Psycho (1960) – I had steeled myself to be disappointed by Psycho. While almost all the other movies on this list were full of familiar elements, Psycho was a movie that I had, for all intents and purposes, already seen. Every frame and moment and line and shot of it has been called out in other movies, rehashed, reiterated, dissected, reproduced. I’ve even seen the 1998 Gus Van Sant remake, which I’m told is very close to shot-for-shot. (I don’t really remember it well enough to say for certain how closely it hews, though I can safely say that it’s nowhere near as good.) But I wasn’t disappointed, at all. Psycho is magic, an absolute masterpiece, maybe the most impressive movie on the list, and a stunning film that no amount of familiarity could dull. Anthony Perkins was a particular standout, giving one of the best performances in a month of movies full of fantastic performances. Pretty much every movie on this list is a classic, and probably every one of them rightly so, but Psycho might be the classicest.

The Birds (1963) – The Birds, on the other hand, I was disappointed by. Which isn’t to say that the movie is bad, at all. It’s filled with great stuff, and Hitchcock’s technical virtuosity is still well on display. The shots of the birds flocking are justifiably famous, and lose none of their punch. And of course I love that there’s no real explanation given for what’s happening. (Who is surprised that I love that?) But The Birds also stumbles for me more often than any other movie on this list, and begins to contain more elements that I’m used to seeing and not particularly liking in horror movies, especially in some of the attack sequences, as the victims flail about and roll themselves around on things.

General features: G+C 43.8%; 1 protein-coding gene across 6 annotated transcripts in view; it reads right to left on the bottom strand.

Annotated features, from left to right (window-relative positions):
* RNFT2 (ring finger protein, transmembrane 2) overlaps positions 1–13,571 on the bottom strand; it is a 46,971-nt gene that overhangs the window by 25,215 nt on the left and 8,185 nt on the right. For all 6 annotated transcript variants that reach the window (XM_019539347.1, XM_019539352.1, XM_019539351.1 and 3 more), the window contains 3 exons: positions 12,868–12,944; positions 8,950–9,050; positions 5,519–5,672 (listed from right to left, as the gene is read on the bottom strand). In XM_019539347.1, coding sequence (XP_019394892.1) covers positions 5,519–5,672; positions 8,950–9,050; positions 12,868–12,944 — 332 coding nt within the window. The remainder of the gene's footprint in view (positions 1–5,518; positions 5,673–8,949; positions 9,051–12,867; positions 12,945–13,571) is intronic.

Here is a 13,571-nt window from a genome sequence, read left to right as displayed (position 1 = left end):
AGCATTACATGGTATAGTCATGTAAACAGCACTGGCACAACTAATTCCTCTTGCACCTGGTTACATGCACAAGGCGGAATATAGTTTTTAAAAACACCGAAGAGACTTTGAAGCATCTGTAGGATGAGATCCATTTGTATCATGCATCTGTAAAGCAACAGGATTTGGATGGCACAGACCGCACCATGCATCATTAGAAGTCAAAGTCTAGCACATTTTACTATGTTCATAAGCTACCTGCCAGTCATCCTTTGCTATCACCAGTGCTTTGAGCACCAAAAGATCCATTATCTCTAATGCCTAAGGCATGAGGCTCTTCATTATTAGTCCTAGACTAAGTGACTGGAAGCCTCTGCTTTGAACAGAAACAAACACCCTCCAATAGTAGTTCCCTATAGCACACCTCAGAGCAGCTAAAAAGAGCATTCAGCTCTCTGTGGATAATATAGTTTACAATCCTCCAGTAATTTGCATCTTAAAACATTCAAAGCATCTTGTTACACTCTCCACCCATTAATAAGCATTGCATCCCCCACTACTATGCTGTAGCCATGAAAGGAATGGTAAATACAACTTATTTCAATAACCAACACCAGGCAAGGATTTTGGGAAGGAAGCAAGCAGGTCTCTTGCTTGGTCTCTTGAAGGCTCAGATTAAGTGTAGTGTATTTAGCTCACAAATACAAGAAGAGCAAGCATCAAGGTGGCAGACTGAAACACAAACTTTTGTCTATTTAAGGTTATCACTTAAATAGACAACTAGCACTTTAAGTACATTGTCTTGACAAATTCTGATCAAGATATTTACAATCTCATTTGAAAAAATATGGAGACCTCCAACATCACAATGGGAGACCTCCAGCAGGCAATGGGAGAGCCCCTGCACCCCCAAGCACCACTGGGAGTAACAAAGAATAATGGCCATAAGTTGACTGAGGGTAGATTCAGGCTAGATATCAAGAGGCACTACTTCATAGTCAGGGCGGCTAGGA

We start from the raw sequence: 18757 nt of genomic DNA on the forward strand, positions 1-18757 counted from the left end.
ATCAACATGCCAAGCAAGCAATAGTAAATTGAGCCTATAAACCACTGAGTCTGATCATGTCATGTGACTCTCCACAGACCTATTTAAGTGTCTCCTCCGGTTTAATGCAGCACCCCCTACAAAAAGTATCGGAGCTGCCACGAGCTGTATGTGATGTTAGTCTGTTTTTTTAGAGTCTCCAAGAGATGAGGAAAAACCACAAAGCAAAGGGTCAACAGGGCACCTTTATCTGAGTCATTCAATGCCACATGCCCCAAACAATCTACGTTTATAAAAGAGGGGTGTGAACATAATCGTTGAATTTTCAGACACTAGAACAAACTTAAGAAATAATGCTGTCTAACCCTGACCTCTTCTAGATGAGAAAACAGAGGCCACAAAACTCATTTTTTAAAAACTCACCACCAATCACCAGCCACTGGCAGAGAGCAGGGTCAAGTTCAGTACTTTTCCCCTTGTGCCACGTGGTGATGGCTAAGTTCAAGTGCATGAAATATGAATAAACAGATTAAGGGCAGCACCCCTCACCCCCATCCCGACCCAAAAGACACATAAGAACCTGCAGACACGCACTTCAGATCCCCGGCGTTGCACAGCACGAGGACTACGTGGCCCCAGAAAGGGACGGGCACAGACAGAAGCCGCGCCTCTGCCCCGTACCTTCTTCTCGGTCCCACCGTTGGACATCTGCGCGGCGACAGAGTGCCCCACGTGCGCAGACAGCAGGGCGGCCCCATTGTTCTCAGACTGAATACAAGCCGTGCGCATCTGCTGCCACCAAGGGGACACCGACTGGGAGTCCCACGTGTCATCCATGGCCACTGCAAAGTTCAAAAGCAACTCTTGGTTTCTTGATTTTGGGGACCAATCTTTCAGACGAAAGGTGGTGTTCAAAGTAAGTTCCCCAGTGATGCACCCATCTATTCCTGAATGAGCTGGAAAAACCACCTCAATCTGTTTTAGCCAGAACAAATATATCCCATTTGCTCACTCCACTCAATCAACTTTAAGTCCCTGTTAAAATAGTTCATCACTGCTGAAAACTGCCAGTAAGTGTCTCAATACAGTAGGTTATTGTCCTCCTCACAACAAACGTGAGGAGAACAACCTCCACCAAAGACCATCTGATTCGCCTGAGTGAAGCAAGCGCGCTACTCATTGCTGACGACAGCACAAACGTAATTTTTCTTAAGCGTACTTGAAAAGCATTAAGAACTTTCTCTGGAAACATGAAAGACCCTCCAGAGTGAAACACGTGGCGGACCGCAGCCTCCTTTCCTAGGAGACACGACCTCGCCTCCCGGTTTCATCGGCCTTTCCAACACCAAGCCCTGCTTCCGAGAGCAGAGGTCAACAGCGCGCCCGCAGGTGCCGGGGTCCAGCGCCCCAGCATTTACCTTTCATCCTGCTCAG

So that’s the list. There are, of course, a ton of other great Hitchcock pictures I could and should and someday will watch, but that’ll keep us for now. I think my favorites of the bunch were probably Dial M for Murder and Rope, simply for their stagebound, talky style of storytelling. Grace’s favorites were probably Dial MThe Lady Vanishes, and maybe an honorable mention for Strangers on a Train. We both agreed that the best of the bunch, by any kind of cumulative standard, was Psycho. Rear Window gets some kind of honorary statue for Best Set.